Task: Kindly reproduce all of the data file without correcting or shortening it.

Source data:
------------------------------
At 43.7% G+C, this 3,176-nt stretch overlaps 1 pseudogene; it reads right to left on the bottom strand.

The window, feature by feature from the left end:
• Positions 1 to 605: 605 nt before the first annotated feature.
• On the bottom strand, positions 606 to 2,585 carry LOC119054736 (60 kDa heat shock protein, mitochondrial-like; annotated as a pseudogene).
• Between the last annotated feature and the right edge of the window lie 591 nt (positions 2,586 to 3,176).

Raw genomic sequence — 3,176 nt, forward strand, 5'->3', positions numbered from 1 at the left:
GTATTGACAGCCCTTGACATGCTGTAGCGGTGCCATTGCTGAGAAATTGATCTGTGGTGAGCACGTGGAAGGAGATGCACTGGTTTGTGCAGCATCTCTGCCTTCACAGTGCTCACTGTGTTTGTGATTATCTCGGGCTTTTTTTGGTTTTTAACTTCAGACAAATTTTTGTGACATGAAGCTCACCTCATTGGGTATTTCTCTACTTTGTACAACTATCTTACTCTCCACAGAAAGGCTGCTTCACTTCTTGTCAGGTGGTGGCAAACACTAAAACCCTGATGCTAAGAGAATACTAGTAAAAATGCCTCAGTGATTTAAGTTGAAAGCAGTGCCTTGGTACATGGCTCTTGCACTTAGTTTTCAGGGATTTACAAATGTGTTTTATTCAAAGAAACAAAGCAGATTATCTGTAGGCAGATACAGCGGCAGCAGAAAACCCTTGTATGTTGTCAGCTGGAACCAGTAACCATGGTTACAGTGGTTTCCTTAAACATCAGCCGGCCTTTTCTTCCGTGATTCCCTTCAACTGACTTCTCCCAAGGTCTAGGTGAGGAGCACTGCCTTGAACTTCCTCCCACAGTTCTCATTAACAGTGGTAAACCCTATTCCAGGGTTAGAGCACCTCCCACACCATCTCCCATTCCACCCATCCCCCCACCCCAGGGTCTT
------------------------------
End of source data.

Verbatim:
At 43.7% G+C, this 3,176-nt stretch overlaps 1 pseudogene; it reads right to left on the bottom strand.

The window, feature by feature from the left end:
• Positions 1 to 605: 605 nt before the first annotated feature.
• On the bottom strand, positions 606 to 2,585 carry LOC119054736 (60 kDa heat shock protein, mitochondrial-like; annotated as a pseudogene).
• Between the last annotated feature and the right edge of the window lie 591 nt (positions 2,586 to 3,176).

Raw genomic sequence — 3,176 nt, forward strand, 5'->3', positions numbered from 1 at the left:
GTATTGACAGCCCTTGACATGCTGTAGCGGTGCCATTGCTGAGAAATTGATCTGTGGTGAGCACGTGGAAGGAGATGCACTGGTTTGTGCAGCATCTCTGCCTTCACAGTGCTCACTGTGTTTGTGATTATCTCGGGCTTTTTTTGGTTTTTAACTTCAGACAAATTTTTGTGACATGAAGCTCACCTCATTGGGTATTTCTCTACTTTGTACAACTATCTTACTCTCCACAGAAAGGCTGCTTCACTTCTTGTCAGGTGGTGGCAAACACTAAAACCCTGATGCTAAGAGAATACTAGTAAAAATGCCTCAGTGATTTAAGTTGAAAGCAGTGCCTTGGTACATGGCTCTTGCACTTAGTTTTCAGGGATTTACAAATGTGTTTTATTCAAAGAAACAAAGCAGATTATCTGTAGGCAGATACAGCGGCAGCAGAAAACCCTTGTATGTTGTCAGCTGGAACCAGTAACCATGGTTACAGTGGTTTCCTTAAACATCAGCCGGCCTTTTCTTCCGTGATTCCCTTCAACTGACTTCTCCCAAGGTCTAGGTGAGGAGCACTGCCTTGAACTTCCTCCCACAGTTCTCATTAACAGTGGTAAACCCTATTCCAGGGTTAGAGCACCTCCCACACCATCTCCCATTCCACCCATCCCCCCACCCCAGGGTCTT